“I love making sure that they are being cared for, that they have what they need,” Stephanie said. “I want them to feel at home and be able to relax and feel like they’re getting away even if they’re not far from home.”

The following guest experiences build a community that includes a dog park, common room for extra kitchen supplies and laundry, and a pool table. It is also where locals can gather for corporate retreats, auto clubs, and church groups. With increased amenities, Tom hopes to host more guests Monday through Thursday.

“We’re willing to do a lot to help people experience them,” said Tom.

During her adventures through “cool little river towns,” Stephanie says people enjoy sailing, breweries, state parks and antique shops. She also breathes a love for Lake City, and is grateful for her parents and the resort that brought them here.

“Just hearing them experience the valley makes me happy too,” said Stephanie. Tom says it’s her “nature” to welcome people and hear their life stories.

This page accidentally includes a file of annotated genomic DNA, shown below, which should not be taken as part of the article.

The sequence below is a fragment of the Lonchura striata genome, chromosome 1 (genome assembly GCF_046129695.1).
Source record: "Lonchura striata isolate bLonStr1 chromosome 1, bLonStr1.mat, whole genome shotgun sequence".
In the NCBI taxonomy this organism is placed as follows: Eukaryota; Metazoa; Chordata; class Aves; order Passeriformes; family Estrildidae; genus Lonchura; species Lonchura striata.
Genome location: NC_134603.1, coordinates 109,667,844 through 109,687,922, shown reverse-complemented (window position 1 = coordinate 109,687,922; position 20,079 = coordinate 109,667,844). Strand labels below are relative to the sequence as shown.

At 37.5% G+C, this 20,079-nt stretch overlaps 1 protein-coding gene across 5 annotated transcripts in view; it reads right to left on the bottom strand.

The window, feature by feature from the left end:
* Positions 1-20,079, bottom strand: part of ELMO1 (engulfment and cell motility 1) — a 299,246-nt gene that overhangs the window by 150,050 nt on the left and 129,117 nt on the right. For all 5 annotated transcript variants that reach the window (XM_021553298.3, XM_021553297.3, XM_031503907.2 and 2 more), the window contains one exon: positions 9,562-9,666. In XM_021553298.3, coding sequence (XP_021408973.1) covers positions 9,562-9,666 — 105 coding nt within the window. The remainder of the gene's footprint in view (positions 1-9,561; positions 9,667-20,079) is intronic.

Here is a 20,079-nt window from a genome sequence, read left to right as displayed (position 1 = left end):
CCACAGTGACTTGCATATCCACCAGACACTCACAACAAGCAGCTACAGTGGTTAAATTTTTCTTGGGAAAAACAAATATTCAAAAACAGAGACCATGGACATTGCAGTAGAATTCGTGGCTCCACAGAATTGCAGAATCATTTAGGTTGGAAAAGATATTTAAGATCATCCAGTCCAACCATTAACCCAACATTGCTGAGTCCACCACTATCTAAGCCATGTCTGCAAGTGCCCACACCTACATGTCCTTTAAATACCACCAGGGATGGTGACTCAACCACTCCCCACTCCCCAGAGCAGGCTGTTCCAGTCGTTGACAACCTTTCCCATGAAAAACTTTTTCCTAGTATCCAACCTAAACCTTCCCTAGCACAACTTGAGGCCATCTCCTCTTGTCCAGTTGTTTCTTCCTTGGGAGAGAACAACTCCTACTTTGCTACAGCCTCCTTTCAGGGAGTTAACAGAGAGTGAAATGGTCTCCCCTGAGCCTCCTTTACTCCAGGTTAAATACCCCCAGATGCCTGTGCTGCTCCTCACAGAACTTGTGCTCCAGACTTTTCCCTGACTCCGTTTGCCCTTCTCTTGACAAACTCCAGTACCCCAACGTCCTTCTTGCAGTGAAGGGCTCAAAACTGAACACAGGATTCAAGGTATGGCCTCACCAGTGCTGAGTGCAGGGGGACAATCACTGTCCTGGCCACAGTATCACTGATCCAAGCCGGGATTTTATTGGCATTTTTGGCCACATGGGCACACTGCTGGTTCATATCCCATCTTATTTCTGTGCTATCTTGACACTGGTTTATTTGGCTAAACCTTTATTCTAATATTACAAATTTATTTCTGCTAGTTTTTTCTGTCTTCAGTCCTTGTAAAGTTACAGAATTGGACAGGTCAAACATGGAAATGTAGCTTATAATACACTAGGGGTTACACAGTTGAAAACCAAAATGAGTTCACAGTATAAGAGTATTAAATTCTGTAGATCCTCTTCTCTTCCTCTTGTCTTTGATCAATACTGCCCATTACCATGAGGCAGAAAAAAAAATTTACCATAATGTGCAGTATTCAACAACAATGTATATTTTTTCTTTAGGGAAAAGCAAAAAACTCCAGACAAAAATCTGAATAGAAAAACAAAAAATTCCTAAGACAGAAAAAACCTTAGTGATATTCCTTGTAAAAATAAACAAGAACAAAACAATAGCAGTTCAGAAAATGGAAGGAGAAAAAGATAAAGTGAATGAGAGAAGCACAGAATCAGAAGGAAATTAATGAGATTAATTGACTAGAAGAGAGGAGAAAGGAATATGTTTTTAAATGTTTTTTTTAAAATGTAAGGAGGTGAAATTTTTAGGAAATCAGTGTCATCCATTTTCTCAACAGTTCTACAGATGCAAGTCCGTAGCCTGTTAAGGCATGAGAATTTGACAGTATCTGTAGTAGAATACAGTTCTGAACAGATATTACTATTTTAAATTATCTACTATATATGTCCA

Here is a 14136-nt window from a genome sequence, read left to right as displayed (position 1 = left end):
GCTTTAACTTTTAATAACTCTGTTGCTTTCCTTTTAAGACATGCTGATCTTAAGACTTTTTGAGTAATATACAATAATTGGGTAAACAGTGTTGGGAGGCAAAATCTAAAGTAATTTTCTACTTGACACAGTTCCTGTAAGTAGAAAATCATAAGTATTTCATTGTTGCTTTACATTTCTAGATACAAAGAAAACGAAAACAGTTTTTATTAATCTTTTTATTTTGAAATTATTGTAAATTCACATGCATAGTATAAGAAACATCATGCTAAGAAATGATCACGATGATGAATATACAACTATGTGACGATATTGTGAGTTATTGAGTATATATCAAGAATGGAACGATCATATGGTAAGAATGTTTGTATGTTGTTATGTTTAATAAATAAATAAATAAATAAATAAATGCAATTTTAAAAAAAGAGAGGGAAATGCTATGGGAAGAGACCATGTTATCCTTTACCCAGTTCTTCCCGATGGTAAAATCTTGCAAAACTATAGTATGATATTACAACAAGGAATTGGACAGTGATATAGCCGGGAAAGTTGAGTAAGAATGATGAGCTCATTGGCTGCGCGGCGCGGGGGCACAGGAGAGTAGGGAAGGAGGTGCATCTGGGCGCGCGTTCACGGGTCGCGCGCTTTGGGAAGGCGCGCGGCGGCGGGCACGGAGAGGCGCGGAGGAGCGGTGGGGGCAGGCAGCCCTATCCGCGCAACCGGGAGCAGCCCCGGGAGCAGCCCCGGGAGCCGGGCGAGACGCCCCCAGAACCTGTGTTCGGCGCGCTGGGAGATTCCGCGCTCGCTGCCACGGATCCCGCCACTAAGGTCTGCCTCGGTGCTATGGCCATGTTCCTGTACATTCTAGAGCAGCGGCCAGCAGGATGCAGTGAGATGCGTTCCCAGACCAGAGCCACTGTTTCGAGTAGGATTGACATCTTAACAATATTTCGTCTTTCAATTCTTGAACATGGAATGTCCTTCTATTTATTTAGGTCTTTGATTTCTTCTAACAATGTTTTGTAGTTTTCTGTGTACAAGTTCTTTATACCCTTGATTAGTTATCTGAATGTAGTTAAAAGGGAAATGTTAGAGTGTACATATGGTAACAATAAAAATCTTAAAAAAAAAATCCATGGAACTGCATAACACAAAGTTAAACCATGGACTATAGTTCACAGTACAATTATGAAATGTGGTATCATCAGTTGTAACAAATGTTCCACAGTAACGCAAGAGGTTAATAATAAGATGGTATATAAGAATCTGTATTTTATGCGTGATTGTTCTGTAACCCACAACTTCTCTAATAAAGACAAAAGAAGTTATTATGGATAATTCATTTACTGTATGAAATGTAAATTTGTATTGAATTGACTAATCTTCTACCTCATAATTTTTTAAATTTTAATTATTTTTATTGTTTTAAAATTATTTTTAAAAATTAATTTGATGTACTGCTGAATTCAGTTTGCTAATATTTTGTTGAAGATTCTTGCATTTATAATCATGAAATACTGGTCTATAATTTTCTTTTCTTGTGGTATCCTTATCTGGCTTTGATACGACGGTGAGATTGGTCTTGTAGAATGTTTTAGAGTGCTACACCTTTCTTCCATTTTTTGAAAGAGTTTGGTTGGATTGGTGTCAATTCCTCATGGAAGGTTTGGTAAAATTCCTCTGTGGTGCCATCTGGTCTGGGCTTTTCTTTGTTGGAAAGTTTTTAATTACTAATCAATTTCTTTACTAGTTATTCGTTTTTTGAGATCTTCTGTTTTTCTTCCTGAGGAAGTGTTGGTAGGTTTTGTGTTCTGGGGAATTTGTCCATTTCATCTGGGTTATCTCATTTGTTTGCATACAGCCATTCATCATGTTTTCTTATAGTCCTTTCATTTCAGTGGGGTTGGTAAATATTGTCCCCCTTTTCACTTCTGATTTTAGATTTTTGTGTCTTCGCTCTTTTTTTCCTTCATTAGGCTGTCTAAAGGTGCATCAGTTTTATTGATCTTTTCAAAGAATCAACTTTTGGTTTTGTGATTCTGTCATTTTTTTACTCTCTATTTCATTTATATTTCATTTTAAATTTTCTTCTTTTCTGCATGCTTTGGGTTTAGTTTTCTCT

In July, the Rotherings Hotel hosted an occupancy rate of 83%. It’s been a slower August but they’re glad the new reservation system that aggregates orders from Airbnb and VRBO has made it seamless ahead of the busy fall.

“A lot of people think something like that is out of reach for them, that it’s too expensive or too much work and there’s no money in it. It’s the exact opposite,” said Tom. The Rotherings worked on the financing over nine months. “I’d like to I say to any young couple who has a knack for service or a service orientation and can do this because I believe it is one of the fastest and safest ways to build wealth.”

Their next vacation rental places: Wabasha or out on the water.

When they hit the waters for the Dick Healy St. Jude Bass Classic in October, Tom and Stephanie hope to raise awareness about St. Jude Children’s Research Hospital and get guests to donate to the fundraiser. It’s one of the ways they see the resort giving back to the community, in addition to partnering with FFA and 4-H Chapters on projects.

“I don’t think we’re really going to hire a bunch of people here… It’s not a big place to hire, but if we can give people opportunities and find creative ways to give back, that’s it.” “Things that matter to both of us,” said Tom.

As river life changes with the seasons, the Rotherings find seagulls, pelicans and eagles welcome them home. “I keep saying, ‘I’m so glad we moved here,'” Stephanie says. Ultimately, the resort can pass into an inheritance to their children.

“How many people ask us when they leave here and say, ‘Do you pinch yourself every day when you wake up?’” Tom described. “You live on vacation all the time.”

(Tags for translation) Mississippi River Properties